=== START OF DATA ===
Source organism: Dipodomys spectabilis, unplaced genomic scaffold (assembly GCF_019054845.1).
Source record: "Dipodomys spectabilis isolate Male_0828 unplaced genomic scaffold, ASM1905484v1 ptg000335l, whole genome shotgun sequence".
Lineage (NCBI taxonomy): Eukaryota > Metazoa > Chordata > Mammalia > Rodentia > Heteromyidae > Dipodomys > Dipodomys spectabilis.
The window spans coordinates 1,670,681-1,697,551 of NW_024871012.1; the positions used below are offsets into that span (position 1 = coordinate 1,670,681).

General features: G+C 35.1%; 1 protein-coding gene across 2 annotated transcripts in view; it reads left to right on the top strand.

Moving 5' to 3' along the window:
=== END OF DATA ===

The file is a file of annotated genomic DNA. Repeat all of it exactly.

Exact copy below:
Source organism: Dipodomys spectabilis, unplaced genomic scaffold (assembly GCF_019054845.1).
Source record: "Dipodomys spectabilis isolate Male_0828 unplaced genomic scaffold, ASM1905484v1 ptg000335l, whole genome shotgun sequence".
Lineage (NCBI taxonomy): Eukaryota > Metazoa > Chordata > Mammalia > Rodentia > Heteromyidae > Dipodomys > Dipodomys spectabilis.
The window spans coordinates 1,670,681-1,697,551 of NW_024871012.1; the positions used below are offsets into that span (position 1 = coordinate 1,670,681).

General features: G+C 35.1%; 1 protein-coding gene across 2 annotated transcripts in view; it reads left to right on the top strand.

Moving 5' to 3' along the window: